3. What Drives and Constrains Direct Investment?:
3.3 Direct investment today
In this section we look at broad trends in direct investing today before discussing the pros and cons of the three main models of direct investing: solo direct investing, partnerships and co-investing.
Broad trends: size, investing maturity and asset type
The ability of an asset owner to invest directly is linked to size, as larger institutions find it easier to overcome constraints; asset type, as some assets require less intense management capabilities; and investing maturity, as investors need experience to invest directly.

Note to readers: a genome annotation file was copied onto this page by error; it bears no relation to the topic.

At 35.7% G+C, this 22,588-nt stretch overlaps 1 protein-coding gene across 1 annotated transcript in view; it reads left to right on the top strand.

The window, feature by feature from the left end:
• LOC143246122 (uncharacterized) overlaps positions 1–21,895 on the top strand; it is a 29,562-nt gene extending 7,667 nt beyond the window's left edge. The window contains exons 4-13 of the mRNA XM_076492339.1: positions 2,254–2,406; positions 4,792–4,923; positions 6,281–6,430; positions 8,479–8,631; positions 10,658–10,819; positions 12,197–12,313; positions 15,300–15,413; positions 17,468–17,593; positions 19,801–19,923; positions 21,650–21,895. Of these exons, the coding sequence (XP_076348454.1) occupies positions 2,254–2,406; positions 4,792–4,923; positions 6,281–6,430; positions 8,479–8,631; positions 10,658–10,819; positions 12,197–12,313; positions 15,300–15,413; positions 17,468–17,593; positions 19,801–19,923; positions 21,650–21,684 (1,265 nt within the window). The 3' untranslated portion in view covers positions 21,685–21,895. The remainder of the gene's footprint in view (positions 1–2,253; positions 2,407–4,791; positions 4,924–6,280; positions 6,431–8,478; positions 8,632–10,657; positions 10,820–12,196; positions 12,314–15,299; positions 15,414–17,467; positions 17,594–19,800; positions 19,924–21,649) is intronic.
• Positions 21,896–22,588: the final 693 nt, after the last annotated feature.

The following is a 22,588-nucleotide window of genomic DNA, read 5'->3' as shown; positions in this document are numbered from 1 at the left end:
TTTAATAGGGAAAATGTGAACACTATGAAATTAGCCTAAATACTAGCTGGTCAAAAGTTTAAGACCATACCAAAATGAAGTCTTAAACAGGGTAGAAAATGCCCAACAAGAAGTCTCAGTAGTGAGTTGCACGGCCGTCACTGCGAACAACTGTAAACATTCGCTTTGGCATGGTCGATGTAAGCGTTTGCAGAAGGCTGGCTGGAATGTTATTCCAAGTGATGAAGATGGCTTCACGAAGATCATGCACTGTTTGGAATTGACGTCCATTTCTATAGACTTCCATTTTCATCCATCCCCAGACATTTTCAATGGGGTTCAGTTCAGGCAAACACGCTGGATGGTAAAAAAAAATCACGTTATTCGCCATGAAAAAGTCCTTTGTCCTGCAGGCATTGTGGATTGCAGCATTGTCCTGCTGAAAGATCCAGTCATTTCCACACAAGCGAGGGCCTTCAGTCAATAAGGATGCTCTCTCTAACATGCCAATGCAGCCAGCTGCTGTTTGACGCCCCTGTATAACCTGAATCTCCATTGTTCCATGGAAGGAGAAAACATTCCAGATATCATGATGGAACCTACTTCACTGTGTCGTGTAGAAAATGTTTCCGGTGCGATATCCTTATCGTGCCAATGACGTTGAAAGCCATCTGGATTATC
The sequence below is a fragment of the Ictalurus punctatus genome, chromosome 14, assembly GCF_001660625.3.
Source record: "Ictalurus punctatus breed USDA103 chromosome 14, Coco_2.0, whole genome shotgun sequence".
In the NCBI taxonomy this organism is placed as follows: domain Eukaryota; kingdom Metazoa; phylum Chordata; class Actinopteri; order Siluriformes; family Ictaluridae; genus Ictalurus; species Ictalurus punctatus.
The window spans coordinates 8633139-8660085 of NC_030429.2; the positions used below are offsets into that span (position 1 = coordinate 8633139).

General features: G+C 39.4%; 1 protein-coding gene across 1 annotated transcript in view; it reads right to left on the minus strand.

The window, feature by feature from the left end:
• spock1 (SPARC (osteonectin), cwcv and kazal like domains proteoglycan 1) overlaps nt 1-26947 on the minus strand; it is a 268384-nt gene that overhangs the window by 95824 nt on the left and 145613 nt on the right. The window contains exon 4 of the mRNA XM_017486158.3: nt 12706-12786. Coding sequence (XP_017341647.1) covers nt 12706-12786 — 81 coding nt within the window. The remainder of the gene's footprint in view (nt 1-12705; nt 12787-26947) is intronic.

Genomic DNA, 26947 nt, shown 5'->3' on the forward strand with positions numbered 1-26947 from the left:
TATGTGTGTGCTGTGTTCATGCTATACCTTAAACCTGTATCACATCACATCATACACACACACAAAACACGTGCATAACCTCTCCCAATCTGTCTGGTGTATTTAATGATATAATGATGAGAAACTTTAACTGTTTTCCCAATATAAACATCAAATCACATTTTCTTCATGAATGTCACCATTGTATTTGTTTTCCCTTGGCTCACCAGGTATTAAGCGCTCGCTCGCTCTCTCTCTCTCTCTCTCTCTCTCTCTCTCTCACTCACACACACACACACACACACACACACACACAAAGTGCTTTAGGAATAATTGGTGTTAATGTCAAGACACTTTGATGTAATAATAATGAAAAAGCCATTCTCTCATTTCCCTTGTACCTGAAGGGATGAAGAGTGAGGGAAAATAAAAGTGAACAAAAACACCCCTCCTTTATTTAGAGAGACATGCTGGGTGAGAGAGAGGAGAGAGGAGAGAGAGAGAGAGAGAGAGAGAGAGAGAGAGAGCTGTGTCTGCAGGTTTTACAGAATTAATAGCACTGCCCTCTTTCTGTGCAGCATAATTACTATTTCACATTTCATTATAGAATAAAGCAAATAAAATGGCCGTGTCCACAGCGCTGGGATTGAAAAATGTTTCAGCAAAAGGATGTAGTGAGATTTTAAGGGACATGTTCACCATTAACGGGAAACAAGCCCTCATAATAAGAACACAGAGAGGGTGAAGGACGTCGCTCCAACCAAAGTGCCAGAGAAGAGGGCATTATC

• Size: The biggest commitment to direct investing, in terms of investment volume and the range of direct investing models employed, tends to be seen in the largest institutions, 26 while small investors continue to delegate most of their investing. Figure 9 sets out four broad divisions by size alongside their typical approach to direct investing. However, there are many exceptions and corollaries; even among “mega investors”, the allocation to direct investing varies from a few percentage points to over 90% of the investment portfolio. The relationship between size and direct investing is driven largely by economies of scale — notably the size of investments in a particular asset class in relation to the relatively fixed costs of building internal teams—as well as the bargaining power that investors gain as they become bigger. There seems to be a particular inflection point at around $25 billion AuM. Above this size, institutions can often use their scale to gain co-investments and other services from asset managers. Rather below the $25 billion mark, institutions often cannot make a full commitment to direct investing but may still have many of the characteristics of committed direct investors: significant volumes in illiquid assets, enhanced control and governance structures to cover these assets, and a more active relationship with asset managers. The strategies adopted by this group increasingly include mandates under which the institutional team retains significant discretion over the key investment decisions but uses an asset manager to implement the investment strategy.